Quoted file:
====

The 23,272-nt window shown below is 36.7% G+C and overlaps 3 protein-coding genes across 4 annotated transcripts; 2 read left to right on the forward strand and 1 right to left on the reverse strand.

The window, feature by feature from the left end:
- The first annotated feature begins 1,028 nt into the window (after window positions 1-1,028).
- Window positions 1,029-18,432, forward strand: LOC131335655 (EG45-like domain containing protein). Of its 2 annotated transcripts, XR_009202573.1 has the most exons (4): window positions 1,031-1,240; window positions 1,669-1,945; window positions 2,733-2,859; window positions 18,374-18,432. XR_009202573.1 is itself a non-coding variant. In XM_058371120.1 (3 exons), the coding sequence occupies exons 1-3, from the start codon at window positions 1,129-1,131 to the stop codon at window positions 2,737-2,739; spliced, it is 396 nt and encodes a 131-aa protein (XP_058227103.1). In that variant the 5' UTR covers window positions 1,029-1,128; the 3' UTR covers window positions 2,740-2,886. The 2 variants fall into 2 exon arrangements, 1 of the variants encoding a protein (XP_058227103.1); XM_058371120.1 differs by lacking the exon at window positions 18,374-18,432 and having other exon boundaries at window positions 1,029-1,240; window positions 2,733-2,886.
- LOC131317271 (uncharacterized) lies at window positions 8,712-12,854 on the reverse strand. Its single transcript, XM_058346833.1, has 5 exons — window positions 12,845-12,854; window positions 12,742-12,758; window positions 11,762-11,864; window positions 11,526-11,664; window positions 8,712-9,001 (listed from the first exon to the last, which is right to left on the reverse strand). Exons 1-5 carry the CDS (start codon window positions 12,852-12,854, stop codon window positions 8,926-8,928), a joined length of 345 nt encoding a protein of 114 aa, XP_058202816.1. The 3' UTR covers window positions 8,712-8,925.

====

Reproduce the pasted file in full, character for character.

The 23,272-nt window shown below is 36.7% G+C and overlaps 3 protein-coding genes across 4 annotated transcripts; 2 read left to right on the forward strand and 1 right to left on the reverse strand.

The window, feature by feature from the left end:
- The first annotated feature begins 1,028 nt into the window (after window positions 1-1,028).
- Window positions 1,029-18,432, forward strand: LOC131335655 (EG45-like domain containing protein). Of its 2 annotated transcripts, XR_009202573.1 has the most exons (4): window positions 1,031-1,240; window positions 1,669-1,945; window positions 2,733-2,859; window positions 18,374-18,432. XR_009202573.1 is itself a non-coding variant. In XM_058371120.1 (3 exons), the coding sequence occupies exons 1-3, from the start codon at window positions 1,129-1,131 to the stop codon at window positions 2,737-2,739; spliced, it is 396 nt and encodes a 131-aa protein (XP_058227103.1). In that variant the 5' UTR covers window positions 1,029-1,128; the 3' UTR covers window positions 2,740-2,886. The 2 variants fall into 2 exon arrangements, 1 of the variants encoding a protein (XP_058227103.1); XM_058371120.1 differs by lacking the exon at window positions 18,374-18,432 and having other exon boundaries at window positions 1,029-1,240; window positions 2,733-2,886.
- LOC131317271 (uncharacterized) lies at window positions 8,712-12,854 on the reverse strand. Its single transcript, XM_058346833.1, has 5 exons — window positions 12,845-12,854; window positions 12,742-12,758; window positions 11,762-11,864; window positions 11,526-11,664; window positions 8,712-9,001 (listed from the first exon to the last, which is right to left on the reverse strand). Exons 1-5 carry the CDS (start codon window positions 12,852-12,854, stop codon window positions 8,926-8,928), a joined length of 345 nt encoding a protein of 114 aa, XP_058202816.1. The 3' UTR covers window positions 8,712-8,925.